Oh, absolutely true. heckofagator, my comment, and those of the others' is about the Cabernet grape from CA or else in that style (The Chateau Ste Michelle I mentioned is from Washington State).

Frankly, I've had several $30 Cru Beaujolais that I think are wholly better wines, in every way, than Caymus. But, that is a very very different style of wine.
quote:
At $75 a bottle, this isn't something I can purchase a whole lot...


heeckofagator,

Just for clarification of my earlier posts. I don't think you are actually looking at $75/bottle to get quality or taste profile similar to Caymus in CA / CA-style Cabernet. But depending upon what is available to you, you are almost certainly looking at about $45 minimum and that is only if you can find the right wine at the right price. Frown
Well, you've got me interested...

I'm not stuck on the Cab - I only said that cause I knew that's what the Caymus was. In fact, I'm not sure I could tell the differences between all of them. With time, I suppose....

But yeah, any other (fairly easy to obtain) $20-$30 bottles from different regions? I'm all ears.
$45 is better than $75, all else being equal Wink

Any specific recommendations?

quote:
Originally posted by winetarelli:

heeckofagator,

Just for clarification of my earlier posts. I don't think you are actually looking at $75/bottle to get quality or taste profile similar to Caymus in CA / CA-style Cabernet. But depending upon what is available to you, you are almost certainly looking at about $45 minimum and that is only if you can find the right wine at the right price. Frown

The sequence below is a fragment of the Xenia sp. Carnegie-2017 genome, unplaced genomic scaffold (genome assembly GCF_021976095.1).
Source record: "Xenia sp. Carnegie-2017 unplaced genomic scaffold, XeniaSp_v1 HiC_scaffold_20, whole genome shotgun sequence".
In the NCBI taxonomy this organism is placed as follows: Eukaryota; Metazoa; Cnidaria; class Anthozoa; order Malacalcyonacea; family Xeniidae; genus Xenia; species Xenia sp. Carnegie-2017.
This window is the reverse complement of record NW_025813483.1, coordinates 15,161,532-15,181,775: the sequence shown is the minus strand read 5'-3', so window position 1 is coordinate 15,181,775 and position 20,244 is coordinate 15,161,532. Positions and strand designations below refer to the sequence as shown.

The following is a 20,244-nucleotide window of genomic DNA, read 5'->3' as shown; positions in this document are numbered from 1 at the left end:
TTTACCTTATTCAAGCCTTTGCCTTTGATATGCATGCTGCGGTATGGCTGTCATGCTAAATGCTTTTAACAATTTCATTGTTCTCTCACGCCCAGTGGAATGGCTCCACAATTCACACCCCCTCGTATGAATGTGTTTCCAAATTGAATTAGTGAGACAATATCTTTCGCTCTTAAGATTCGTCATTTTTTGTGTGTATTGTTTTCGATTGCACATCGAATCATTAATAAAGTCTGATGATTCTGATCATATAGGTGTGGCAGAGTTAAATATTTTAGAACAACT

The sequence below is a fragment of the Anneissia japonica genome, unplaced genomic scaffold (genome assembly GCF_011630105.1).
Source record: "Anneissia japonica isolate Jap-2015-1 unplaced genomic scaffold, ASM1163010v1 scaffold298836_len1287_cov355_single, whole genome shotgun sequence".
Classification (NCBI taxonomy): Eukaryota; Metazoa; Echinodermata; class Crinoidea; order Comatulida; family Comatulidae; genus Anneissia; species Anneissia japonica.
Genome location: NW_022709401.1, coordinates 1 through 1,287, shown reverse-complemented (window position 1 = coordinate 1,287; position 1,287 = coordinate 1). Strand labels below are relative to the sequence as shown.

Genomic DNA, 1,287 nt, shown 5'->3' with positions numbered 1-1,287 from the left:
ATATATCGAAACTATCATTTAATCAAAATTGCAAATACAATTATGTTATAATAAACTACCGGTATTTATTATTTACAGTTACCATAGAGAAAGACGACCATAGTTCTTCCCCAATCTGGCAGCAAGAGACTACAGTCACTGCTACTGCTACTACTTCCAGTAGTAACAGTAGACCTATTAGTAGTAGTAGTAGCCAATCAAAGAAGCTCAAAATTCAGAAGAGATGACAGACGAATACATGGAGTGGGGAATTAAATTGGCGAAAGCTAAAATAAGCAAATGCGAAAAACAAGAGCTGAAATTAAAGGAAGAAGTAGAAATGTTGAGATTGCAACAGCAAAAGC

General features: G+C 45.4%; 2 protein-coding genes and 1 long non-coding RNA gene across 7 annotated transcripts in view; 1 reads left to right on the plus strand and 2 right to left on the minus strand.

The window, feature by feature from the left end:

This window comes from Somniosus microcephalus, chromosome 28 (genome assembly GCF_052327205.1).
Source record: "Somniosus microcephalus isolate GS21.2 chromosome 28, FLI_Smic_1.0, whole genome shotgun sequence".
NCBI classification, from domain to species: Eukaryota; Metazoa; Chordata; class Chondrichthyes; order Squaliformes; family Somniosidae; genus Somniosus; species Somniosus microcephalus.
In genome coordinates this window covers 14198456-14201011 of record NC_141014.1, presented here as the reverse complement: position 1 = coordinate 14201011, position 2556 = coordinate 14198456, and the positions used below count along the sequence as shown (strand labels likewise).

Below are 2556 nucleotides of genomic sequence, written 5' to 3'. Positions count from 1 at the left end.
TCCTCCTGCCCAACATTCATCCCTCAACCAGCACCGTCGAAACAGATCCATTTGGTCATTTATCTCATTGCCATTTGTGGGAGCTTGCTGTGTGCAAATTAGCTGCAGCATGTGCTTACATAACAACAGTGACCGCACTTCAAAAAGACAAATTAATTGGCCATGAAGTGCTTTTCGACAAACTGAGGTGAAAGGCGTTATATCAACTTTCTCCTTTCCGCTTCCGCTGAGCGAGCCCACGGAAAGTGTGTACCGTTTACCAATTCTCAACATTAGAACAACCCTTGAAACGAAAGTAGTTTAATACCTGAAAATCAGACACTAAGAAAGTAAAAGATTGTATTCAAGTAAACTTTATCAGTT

quote:
Originally posted by winetarelli:
quote:
When & if your wine hobby drifts to Spain, Italy, or the Southern Rhone, I find a ton of better QPR wines in the $20-30 range. In the mean time, get out to some local tastings if their they're available.


(Sorry, pet peeve Wink .)



What are you talking about?! Devilish
I'd second the Mondavi for being a consistently good Napa cab for 30 bucks.

Usually in that price range I don't look to Napa. There's some excellent ones you might enjoy from Chile though, which is my fallback for great value Cabs. Something like Concha Y Toro's Marques de Casa Concha (a favorite of mine for 18 or 20 dollars) and the Montes Alpha.

And if you liked that Malbec try the Tilia Malbec and Cabernet. Only about 10 bucks and both excellent from Argentina.
I just looked up the Beringer Knights and saw this at Total Wine.

"Wine Advocate - Knights Valley, CA- "Firm tannins support an expressive core of dark red fruit, grilled herbs, asphalt and savory herbs, all of which come to life in a vibrant Cabernet Sauvignon long on personality and character. This is a serious wine for the money."

ASPALT?!??!?!? Is that an acquired taste? Big Grin
quote:
Originally posted by DoubleD:
If your wine budget is only $60 per month, I'd rather drink one bottle per month versus drinking a $15 bottle each week.


I'm the opposite. I'd rather a nice 15 - 20 dollar bottle once a week than a 60 dollar bottle if that was my budget. I honestly don't find a huge difference in a good 90-91pt/$20 dollar cab vs a 92-93/60 dollar bottle. Not like one is being choked down and the other is mind blowing. Plus the more often one drinks the more different wines you can try (obviously) and see what you like if you're new to the sport. If you're talking say an $80 - $100+ bottle that's usually where I start finding something special that would be worth missing out on a very nice weekly bottle for under 20 bucks. But I'd much rather a 50 dollar bottle once a week than a 7 dollar bottle every day Ack !

But if you're checking out the Beringer heckofagator try the Napa bottling too. More ripe and bold than the KV. And if you can find the Mondavi Oakville on sale for 40 bucks or so that's a great one to grab also for about half what you can usually grab a Caymus for.
quote:
Originally posted by heckofagator:
$45 is better than $75, all else being equal Wink

Any specific recommendations?

Chappellet Signature (easy #1)
Lewelling (for the "lush" factor you may have been describing)


quote:
Originally posted by Icewino: